off the highway onto the dusty road
(i mean across the backseat),
making the basket rattle
under the bridge as the cars behind us
accelerate above, across, away and
let’s hope the fruit doesn’t squash the jubilee sandwiches;
only a brief snaking loss of traction then a slow river
between giant graffitied concrete pillars and rounded boulders so

as for your fancy almond-flour cakes,
none of this matters like dirt under your tyres.

Here, there’s a patch of grass and weeds
soon giving way to the creaking hamper,
chlorophyll staining the fibres of basket and knee
beside a waterfall, where someone’s hair drips
mountain water into the willow weave while

unseen grubs munch the grass from underneath,
pausing to eavesdrop on us, feasting above.

Next time it might be beside the
seaside, side-eying the salad and the sand

on the blue fabric lining your wicker treasure chest, a loose berry getting gritty, a jammy knife, stray; crumbs on the blanket, our hair still wet, again, still, falling back, eyes closed in the sunshine
and hearing the hinge squeak open.

Inside is not what’s most important, nor underneath, it’s who’s beside the kete that counts,
beside us:

who are we?

Who, in a minute or two, is going to
gently touch your arm and say

“Hey?”

Objects become ingrained in their own provenance
and in our stories too, memories
in the wrinkles of our eyes,
between round willow weaves
over/under thicker spokes,
in the up-set corners
of a plain-weave basket.
Aaron Compton
Tūranganui a Kiwa
The third stanza is woven, alternating lines from what had been two separate stanzas, the ends trimmed to fit.

The Poetry of Objects #2

Remember the Grain

 

From micro-organisms in the silt of an undersea jet trench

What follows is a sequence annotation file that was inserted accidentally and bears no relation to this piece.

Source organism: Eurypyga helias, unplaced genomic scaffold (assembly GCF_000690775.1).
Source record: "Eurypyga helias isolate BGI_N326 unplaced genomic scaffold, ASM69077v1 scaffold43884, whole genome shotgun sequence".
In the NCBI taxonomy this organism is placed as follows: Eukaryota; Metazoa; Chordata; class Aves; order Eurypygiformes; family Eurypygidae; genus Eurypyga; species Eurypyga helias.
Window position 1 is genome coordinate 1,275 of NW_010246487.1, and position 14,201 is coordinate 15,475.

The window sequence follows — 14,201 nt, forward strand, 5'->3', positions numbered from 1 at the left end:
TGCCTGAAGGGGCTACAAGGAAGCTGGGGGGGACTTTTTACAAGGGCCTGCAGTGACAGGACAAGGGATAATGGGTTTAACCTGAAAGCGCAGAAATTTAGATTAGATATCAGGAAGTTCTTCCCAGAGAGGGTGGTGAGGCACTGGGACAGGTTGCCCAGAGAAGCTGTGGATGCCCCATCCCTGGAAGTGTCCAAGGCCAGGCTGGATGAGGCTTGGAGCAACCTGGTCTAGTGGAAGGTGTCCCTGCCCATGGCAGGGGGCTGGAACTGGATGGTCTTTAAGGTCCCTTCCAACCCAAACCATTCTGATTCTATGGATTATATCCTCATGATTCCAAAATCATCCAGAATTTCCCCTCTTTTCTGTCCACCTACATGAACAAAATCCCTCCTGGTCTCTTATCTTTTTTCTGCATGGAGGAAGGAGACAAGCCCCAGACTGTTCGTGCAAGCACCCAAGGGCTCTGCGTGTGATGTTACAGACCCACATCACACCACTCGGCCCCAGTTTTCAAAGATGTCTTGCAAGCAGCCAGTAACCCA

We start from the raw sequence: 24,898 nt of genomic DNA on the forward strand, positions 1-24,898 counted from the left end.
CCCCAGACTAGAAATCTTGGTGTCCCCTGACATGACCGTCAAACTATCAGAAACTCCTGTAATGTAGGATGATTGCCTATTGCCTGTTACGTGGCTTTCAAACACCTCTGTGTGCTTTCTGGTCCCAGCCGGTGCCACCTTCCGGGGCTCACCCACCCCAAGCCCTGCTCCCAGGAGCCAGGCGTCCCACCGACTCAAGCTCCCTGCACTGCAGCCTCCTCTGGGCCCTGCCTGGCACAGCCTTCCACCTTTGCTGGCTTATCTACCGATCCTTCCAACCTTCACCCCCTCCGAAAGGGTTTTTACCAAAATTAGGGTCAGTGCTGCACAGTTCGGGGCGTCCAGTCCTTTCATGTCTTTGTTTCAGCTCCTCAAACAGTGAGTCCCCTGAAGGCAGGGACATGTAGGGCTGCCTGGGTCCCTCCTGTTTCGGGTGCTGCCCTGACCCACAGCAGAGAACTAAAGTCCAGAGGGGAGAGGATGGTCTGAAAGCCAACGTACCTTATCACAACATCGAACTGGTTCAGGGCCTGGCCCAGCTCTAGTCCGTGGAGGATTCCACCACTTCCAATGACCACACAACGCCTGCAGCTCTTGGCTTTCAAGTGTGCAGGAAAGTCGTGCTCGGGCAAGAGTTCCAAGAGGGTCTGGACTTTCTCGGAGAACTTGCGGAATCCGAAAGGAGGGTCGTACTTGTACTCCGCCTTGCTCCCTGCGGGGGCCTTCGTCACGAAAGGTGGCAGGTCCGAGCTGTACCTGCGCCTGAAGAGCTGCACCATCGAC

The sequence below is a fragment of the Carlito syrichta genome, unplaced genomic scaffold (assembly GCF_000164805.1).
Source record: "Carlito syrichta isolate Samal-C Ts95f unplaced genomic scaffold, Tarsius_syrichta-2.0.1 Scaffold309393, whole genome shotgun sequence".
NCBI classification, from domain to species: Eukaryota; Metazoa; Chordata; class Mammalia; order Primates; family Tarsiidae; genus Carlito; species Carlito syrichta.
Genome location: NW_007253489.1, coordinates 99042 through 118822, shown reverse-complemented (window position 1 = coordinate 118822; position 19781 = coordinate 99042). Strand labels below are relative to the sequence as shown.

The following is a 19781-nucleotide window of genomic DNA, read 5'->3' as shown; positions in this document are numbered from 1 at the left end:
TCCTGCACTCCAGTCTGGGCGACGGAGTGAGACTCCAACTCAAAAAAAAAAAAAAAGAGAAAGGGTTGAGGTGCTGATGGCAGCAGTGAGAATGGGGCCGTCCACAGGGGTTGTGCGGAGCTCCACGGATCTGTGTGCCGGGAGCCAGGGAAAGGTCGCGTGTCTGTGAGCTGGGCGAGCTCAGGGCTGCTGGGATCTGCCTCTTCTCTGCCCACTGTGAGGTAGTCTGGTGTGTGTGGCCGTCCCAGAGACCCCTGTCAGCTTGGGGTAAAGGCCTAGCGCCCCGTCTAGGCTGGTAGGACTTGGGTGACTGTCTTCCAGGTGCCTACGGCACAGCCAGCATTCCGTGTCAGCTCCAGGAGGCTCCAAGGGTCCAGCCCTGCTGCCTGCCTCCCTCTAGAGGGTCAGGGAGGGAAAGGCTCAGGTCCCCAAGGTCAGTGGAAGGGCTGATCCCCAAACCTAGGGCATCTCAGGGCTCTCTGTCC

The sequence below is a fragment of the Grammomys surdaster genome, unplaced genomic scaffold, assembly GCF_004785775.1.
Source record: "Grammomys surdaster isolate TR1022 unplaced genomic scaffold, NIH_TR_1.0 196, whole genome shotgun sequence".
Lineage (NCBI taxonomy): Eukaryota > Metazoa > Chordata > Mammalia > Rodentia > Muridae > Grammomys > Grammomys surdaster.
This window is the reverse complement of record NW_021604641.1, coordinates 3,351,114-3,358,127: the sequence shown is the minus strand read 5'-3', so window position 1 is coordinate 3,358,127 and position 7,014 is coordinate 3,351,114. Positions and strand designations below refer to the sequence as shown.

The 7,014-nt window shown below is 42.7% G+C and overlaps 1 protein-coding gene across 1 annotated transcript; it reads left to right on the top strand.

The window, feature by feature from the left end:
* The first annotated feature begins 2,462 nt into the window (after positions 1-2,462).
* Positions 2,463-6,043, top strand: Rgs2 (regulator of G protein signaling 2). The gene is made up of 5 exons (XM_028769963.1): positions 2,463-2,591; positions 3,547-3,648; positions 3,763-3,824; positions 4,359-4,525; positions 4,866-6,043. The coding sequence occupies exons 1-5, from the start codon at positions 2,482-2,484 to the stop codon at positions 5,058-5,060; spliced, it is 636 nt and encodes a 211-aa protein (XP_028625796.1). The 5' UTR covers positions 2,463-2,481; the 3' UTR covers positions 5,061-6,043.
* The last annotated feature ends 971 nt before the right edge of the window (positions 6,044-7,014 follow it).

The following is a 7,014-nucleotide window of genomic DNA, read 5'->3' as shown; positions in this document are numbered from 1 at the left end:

to bacteria,
seeding rain-clouds,
we all need our star,

even poets needs the sun;
Let’s paint a picture:

photons striking green barley in the field,
energy stored as starch in swelling grains.
Oak leaves taking the same energy
to stouten trunks.

Evening rays,
filtering through the atmosphere at an obtuse angle,
shifting to the amber end of the spectrum,
giving painters and film-makers’ the brief,
perfect light for capture in their cunning artifices.

There’re golden fields.
Mighty oaks.
There’s
you,
glowing.

A selection of my favourite things.

Consider yeast,
in the darkness of a mash tun,
converting the energy of grain,
again,
from starch and sugars to ethanol,
which goes in an oak barrel to age,
the way the day is aged,
with the hogshead sun so low
over the yardarm.

Bring the decanter into the light,
let it flash and colour,
see your fingers refracted through the cut crystal,
through morning and afternoon sun distilled into a flammable liquid.

Pour one out for us;
Feel that good burn as it goes down;
Become part of the sunset,
even as a sunset passed becomes part of you;
Remember the grain,
and,
if only for this brief few minutes:
live as if in a movie,
or in a picture we’re painting,
with all,

from the trenches to the cloud tops,
raising a glass to Te Rā.

 

By Aaron Compton

Special thanks to Ro Darrall from Retro for supporting local creatives through Gizzy Local. These sparkling crystal decanters are currently on sale at Retro, 8 Ballance Street, Whataupoko. You can follow Ro on Instagram @retro.ro.gisborne or on Facebook.

The Poetry of Objects #1

Branksome Dinner Set

Cold mornings are to lift me to your smile,

This bird boned tableware, so thin, light weight,

Your gracious, timely action, full of style.

So curl your hands ‘neath powder blue, and wile,

And cup a cloud of steam against your face,

Cold mornings are to lift me to your smile.

We teacups wear no halos, sure, but I’ll